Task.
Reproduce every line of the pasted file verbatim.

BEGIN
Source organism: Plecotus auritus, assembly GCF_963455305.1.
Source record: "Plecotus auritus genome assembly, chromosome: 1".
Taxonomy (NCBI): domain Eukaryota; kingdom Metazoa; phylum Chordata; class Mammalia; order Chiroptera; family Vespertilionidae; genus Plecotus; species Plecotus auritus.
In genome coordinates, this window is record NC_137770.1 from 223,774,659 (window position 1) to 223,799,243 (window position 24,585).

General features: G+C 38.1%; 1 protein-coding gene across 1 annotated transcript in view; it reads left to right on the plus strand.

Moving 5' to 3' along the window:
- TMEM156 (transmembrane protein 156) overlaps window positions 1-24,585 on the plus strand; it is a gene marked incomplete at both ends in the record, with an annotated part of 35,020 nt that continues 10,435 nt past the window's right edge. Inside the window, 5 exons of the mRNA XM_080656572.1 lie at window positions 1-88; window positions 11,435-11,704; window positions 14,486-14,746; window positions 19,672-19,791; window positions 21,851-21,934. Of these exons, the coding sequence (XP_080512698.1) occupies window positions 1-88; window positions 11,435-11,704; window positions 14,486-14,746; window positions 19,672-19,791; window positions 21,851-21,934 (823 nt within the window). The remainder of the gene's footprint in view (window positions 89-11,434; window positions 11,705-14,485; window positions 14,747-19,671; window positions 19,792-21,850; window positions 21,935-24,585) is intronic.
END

Source organism: Plecotus auritus, assembly GCF_963455305.1.
Source record: "Plecotus auritus genome assembly, chromosome: 1".
Taxonomy (NCBI): domain Eukaryota; kingdom Metazoa; phylum Chordata; class Mammalia; order Chiroptera; family Vespertilionidae; genus Plecotus; species Plecotus auritus.
In genome coordinates, this window is record NC_137770.1 from 223,774,659 (window position 1) to 223,799,243 (window position 24,585).

General features: G+C 38.1%; 1 protein-coding gene across 1 annotated transcript in view; it reads left to right on the plus strand.

Moving 5' to 3' along the window:
- TMEM156 (transmembrane protein 156) overlaps window positions 1-24,585 on the plus strand; it is a gene marked incomplete at both ends in the record, with an annotated part of 35,020 nt that continues 10,435 nt past the window's right edge. Inside the window, 5 exons of the mRNA XM_080656572.1 lie at window positions 1-88; window positions 11,435-11,704; window positions 14,486-14,746; window positions 19,672-19,791; window positions 21,851-21,934. Of these exons, the coding sequence (XP_080512698.1) occupies window positions 1-88; window positions 11,435-11,704; window positions 14,486-14,746; window positions 19,672-19,791; window positions 21,851-21,934 (823 nt within the window). The remainder of the gene's footprint in view (window positions 89-11,434; window positions 11,705-14,485; window positions 14,747-19,671; window positions 19,792-21,850; window positions 21,935-24,585) is intronic.